With Tristam Johnson now serving as interim executive director at Landmark Trust, the springtime excitement at Scott Farm has reached an all-time high. Kelly Carlin, office manager, has been updating Scott Farm’s website, and long-time orchard manager and heirloom fruit tree expert, Ezekiel Goodband has recently begun blogging; journaling about day-to-day orchard keeping, as well as posting updates on fruit tree sales, educational programs and community activities at the farm. There’s a springtime renaissance happening at Scott Farm, and the entire orchard is buzzing with the lively energy of a newly invigorated hive. Be sure to visit the Scott Farm website throughout the growing season for information about the availability of ecologically grown orchard fruit and berries, as well as seasonal events and educational opportunities at Scott Farm.

Scott_Farm_Aerial_Straight_Down_Two_2013_Michaela_Medina_Harlow_thegardenerseden.com 
Scott_Farm_Aerial_Straight_Down_Three_2013_Michaela_Medina_Harlow_thegardenerseden.com

Scott_Farm_Aerial_Straight_Down_2013_Michaela_Medina_Harlow_thegardenerseden.com

A heart-felt thank you goes out to Landmark Trust’s new, Executive Director, Tristam Johnson, Scott Farm’s Office Manager, Kelly Carlin and Scott Farm Orchard Manager, Ezekiel Goodband for extending a warm welcome on my visits, both aerial and terrestrial. Wishing everyone at Scott Farm a bright and happy new growing season!

And a very special note of thanks to William Bonnette, offering flight training, photo flights and aerial photography services in New England, and beyond. Thank you so much for donating your time, expertise and use of your aircraft for this flight! Click on image below for more information or to schedule your own flight above New England!

flypioneervalley.com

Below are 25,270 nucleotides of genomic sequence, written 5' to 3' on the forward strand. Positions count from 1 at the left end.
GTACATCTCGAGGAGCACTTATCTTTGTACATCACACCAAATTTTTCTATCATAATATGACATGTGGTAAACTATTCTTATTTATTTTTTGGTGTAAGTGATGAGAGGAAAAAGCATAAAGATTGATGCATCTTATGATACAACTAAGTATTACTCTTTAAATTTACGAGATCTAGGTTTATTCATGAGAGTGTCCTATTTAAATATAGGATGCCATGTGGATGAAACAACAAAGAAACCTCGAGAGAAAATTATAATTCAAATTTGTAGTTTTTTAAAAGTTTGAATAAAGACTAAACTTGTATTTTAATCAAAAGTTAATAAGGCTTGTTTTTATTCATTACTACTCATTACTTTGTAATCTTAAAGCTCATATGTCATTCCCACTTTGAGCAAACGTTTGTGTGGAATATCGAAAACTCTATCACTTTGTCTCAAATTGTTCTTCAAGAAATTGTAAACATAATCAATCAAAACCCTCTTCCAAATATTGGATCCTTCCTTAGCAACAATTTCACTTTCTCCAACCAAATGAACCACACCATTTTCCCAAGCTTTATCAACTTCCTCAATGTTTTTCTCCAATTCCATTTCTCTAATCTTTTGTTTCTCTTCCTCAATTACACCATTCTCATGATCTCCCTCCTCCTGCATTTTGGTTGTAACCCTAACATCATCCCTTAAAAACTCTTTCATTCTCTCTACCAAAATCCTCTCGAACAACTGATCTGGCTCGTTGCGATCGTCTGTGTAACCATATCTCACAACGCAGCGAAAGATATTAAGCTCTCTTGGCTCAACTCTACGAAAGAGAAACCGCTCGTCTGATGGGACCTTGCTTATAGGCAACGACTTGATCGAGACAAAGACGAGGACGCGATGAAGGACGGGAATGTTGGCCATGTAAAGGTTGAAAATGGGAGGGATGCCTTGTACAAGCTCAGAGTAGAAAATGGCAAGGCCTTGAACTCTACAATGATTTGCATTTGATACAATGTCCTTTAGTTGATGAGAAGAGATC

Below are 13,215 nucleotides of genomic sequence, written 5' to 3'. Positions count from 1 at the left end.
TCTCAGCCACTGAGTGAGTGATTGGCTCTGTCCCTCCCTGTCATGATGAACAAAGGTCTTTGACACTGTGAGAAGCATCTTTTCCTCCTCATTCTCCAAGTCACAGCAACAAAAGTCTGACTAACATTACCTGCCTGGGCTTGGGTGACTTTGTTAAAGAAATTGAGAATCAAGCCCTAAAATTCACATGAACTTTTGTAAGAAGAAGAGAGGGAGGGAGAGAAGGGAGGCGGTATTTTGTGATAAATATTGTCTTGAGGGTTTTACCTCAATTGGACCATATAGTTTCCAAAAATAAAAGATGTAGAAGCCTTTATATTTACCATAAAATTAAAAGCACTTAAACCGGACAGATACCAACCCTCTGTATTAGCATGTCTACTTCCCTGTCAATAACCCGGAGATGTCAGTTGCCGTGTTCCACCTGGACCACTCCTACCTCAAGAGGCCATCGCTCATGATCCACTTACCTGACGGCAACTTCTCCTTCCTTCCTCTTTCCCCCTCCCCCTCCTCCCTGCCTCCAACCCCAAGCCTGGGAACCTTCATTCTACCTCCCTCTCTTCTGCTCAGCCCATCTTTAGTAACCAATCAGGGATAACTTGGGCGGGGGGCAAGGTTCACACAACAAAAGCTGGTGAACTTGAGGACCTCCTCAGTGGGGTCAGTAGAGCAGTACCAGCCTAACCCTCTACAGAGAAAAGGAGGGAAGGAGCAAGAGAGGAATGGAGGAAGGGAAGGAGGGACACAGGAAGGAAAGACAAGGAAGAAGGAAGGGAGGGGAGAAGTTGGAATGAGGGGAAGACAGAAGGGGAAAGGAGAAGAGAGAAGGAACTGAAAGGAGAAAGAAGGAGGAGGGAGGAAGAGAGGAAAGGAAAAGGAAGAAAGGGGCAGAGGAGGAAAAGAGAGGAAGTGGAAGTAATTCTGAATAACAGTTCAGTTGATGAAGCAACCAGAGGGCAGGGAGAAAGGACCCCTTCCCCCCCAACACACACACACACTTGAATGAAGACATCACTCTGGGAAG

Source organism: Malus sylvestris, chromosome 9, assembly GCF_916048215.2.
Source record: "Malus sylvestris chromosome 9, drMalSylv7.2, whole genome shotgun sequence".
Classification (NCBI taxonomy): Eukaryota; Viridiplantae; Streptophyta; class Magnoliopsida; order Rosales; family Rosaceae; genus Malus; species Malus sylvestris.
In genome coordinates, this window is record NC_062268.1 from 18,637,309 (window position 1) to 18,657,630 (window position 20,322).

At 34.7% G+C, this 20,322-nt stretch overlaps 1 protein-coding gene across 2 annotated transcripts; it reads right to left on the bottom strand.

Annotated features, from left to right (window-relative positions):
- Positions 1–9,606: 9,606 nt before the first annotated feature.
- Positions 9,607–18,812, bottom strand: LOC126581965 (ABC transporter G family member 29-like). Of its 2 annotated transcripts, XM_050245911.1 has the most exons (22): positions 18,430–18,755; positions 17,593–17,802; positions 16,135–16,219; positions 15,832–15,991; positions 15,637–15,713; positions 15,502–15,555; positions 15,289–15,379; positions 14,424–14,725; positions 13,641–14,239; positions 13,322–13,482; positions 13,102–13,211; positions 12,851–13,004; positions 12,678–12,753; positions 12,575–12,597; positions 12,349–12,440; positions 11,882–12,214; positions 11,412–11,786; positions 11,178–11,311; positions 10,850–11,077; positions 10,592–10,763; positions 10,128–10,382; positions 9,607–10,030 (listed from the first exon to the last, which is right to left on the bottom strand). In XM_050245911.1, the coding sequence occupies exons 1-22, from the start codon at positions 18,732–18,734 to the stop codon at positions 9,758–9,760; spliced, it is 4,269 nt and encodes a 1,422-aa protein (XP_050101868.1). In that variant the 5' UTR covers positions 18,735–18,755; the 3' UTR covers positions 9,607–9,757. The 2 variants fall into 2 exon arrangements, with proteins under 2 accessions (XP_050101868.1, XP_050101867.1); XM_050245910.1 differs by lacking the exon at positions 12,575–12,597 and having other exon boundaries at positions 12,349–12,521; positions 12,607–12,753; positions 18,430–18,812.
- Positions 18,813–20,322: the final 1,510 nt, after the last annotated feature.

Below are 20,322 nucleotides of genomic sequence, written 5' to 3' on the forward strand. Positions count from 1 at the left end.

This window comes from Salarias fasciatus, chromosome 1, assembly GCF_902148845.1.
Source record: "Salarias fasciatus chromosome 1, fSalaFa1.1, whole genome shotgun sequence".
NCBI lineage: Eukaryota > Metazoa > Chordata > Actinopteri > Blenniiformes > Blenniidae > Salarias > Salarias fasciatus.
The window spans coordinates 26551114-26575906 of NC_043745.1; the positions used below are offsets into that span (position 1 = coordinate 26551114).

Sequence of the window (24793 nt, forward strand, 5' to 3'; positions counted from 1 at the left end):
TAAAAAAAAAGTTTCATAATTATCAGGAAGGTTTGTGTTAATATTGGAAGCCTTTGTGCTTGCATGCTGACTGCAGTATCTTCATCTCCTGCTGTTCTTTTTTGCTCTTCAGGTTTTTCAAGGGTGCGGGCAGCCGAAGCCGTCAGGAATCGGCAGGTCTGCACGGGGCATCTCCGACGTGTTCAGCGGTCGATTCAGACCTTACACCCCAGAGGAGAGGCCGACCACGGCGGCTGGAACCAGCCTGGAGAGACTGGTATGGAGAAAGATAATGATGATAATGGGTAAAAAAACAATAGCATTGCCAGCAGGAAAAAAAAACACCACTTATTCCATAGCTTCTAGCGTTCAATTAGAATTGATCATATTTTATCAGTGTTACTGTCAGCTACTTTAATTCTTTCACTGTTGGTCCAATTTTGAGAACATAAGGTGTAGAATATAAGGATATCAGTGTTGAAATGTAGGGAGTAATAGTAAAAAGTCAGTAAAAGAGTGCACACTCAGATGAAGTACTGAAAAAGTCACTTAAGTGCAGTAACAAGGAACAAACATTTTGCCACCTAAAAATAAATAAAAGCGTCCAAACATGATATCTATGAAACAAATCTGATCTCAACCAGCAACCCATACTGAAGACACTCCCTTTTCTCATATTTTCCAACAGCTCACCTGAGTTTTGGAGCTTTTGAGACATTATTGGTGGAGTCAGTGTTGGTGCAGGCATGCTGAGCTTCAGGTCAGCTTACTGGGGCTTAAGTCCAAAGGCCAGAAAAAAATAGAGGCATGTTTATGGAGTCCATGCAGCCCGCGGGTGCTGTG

Photography & Text ⓒ Michaela Medina Harlow/The Gardener’s Eden. All images, articles and content on this site (with noted exceptions), are the original, copyrighted property of The Gardener’s Eden and may not be reposted, reproduced or used in any way without prior written consent. Contact information is in the left side bar. Please do not take my photographs without asking first. Thank you! 

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For the Love of Mother Earth . . .

April 22nd, 2013 § 3

Connecticut_River_Pioneer_Valley_Aerial_Copyright_2013_Michaela_Medina_Harlow_thegardenerseden.com_no_use_without_permission_permittedAbove the Connecticut River

Let’s Make Every Day, Earth Day  

Photography & Text ⓒ Michaela Medina Harlow/The Gardener’s Eden. All images, articles and content on this site (with noted exceptions), are the original, copyrighted property of The Gardener’s Eden and may not be reposted, reproduced or used in any way without prior written consent. Contact information is in the left side bar. Please do not take my photographs without asking first. Thank you! 

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The Early April Landscape from Above

April 9th, 2013 § 4

Early_Spring_Above_Deerfield_Valley_Massachusetts_michaela_medina_harlow-thegardenerseden.com Organic Weave: Hints of Green in the Tobacco Fields {Above Deerfield, Massachusetts}

Up before sunrise to catch dawn’s honey-gold light, last Friday morning I toured the early April landscape beneath the wings of an agile Citabria. As we climbed to altitude, a haze of sheer, radiant color —violet, cherry, gold and willow— illuminated treetops and hills as the low sunlight cast shadows, long across the chartreuse-tinted fields. Like a fine, pastel tapestry, flung across the valley floor, the springtime earth shimmered and glistened below us. Gnarled apple trees, dramatic with freshly sculpted forms, stood out in stark contrast to the muted tones of tawny land. It was a glorious morning inside the sky; filled with the promise of a bright, new season and finally —receding into the shadows— the last ghostly whispers of the one before . . .

Early_Spring_Above_Apex_Orchard-Colrain_MA-michaela_medina_harlow-thegardenerseden.com The Colors of Springtime {Above Apex Orchard, Colrain, Massachusetts}

Gnarled_Apple_Trees- Apex_Orchard-Colrain_MA_michaela_medina_harlow_thegardenerseden.comGnarled-Beauty of Newly Pruned Apple Trees {Apex Orchard, Colrain, Massachusetts} 

Riverside_Colorbands-michaela_medina_harlow-thegardenerseden.comColorbands Along the Connecticut River, Massachusetts 

Melt_Water_Run-Off_Turners_Falls_Dam_and_Bridge-michaela_medina_harlow-thegardenerseden.com Meltwater Rush from the Turners Falls Dam: Above Gill & Montague, Massachusetts